DC: No. For me, it wasn’t a struggle. I didn’t even think that. To me, cinema is a face talking. And the play was called The Talking Cure — there’s gonna be talking! It’s just the nature of the game. Just like in a movie called A History Of Violence, there’s going to be violence.

And you do have scenes of Keira Knightley receiving a spanking...

DC: Not a lot of spanking... Only two shots. But in your mind...

VM: It’s like in A History Of Violence, people thought there were 50 fights and there was only...

DC: ...Like three, or something. [But in A Dangerous Method] there are two shots, literally, of spanking. But the impact of the spanking — not to make a joke of it — is an innate part of what the movie’s about. Speaking things that were unspeakable at the time.

You’ve worked together on three films now. What is it you like about each other?

VM: David pays attention to the little reactions you have: you shift your eyes, a certain tone of voice, body language, so I feel like I can do a lot. Or very little. If it works, he’s going to see it. A lot of directors don’t even see it.

DC: I spend weeks with the actor in the editing room, looking at every nuance. Even the rhythm of their breathing as they speak. It can really reshape a performance. You hear people say, “My performance was destroyed in the editing room.” That can actually happen.

Has that happened to you?

VM: Yeah, a director decided he didn’t like me saying what he shot and took words I’d said in other scenes, and cobbled a new sentence together without my permission. I was stunned.

Have either of you ever been psychoanalysed?

DC: I know a fair number of psychoanalysts, but I’ve never been in analysis. Literally, I say, I have no problems. But I know people who’ve had Jungian and Freudian psychoanalysis and have actually said, “It saved my life.” So you can’t argue with it.

VM: About 20 years ago, I went for a couple of months. At the time, I felt there was no one I could talk to about certain things. I needed someone emotionally disengaged who would just listen. I think the idea of a confession without judgement is a great idea.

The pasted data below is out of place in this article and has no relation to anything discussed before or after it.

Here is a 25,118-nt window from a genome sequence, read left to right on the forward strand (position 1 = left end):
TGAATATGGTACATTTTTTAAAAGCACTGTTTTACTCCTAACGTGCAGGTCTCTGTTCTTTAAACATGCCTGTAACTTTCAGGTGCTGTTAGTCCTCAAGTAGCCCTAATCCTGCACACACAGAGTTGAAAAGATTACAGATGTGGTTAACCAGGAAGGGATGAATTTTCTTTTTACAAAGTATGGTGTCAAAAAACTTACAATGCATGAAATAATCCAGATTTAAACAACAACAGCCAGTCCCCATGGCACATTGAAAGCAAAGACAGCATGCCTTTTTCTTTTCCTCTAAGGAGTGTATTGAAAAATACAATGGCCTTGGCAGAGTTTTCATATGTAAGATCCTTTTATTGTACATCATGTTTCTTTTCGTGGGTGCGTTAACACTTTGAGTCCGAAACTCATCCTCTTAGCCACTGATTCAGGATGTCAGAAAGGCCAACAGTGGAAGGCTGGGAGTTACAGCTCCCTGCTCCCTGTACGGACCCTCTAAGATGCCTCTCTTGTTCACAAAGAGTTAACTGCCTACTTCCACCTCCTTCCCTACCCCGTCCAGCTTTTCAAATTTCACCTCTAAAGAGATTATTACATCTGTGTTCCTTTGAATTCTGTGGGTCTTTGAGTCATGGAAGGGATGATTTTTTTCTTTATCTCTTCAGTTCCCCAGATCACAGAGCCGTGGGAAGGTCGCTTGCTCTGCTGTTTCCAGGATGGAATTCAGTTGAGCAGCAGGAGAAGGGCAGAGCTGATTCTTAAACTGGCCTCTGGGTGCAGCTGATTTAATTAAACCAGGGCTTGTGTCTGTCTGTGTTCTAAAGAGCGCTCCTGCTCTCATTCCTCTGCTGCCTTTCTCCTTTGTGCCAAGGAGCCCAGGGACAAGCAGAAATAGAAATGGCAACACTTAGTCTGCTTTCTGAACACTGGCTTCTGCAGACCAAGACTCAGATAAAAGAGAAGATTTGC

What about dreams?

DC: Oh yeah, I have dreams and I just laugh at them. To me, my dreams are so obvious!

Could you share one?

DC: No, of course not!

VM: [Laughs]

DC: Just like Freud says in the movie, I can’t risk my authority... Really, I just tell my wife.

VM: Every so often, a dream is funny enough or weird enough that I might write it down, just so I can remember it. But I don’t analyse them.

Freud and Jung are surprisingly funny guys in the film. Was that true in real life?

VM: Maybe Freud had a better sense of humour, but I don’t think Jung was without one.

DC: You can actually see interviews with Jung on YouTube, because he lived until 1961. And he’s charming, charismatic and sweet — and funny, too.

VM: The kind of humour Freud loved was things like, “Everybody complains about the terrible weather. And yet no one does anything about it.” He would also say, without a smile, “Any time spent with cats is time well spent.”

Viggo — we hear you’re a fan of horses. Is it true that you took some horses from Lord Of The Rings?

DC: But he’s a horse thief, that’s why he did that. He basically had sex with all the horses in the movie. That was his way of dealing with it.

VM: It wasn’t great with every single one. But I did my best.

Thanks gentlemen. Should we shake hands again?

DC: No.

VM: [Laughs then starts pretend-coughing] Uh-oh.

A Dangerous Method is at cinemas nationwide from 10 February

Image: Rex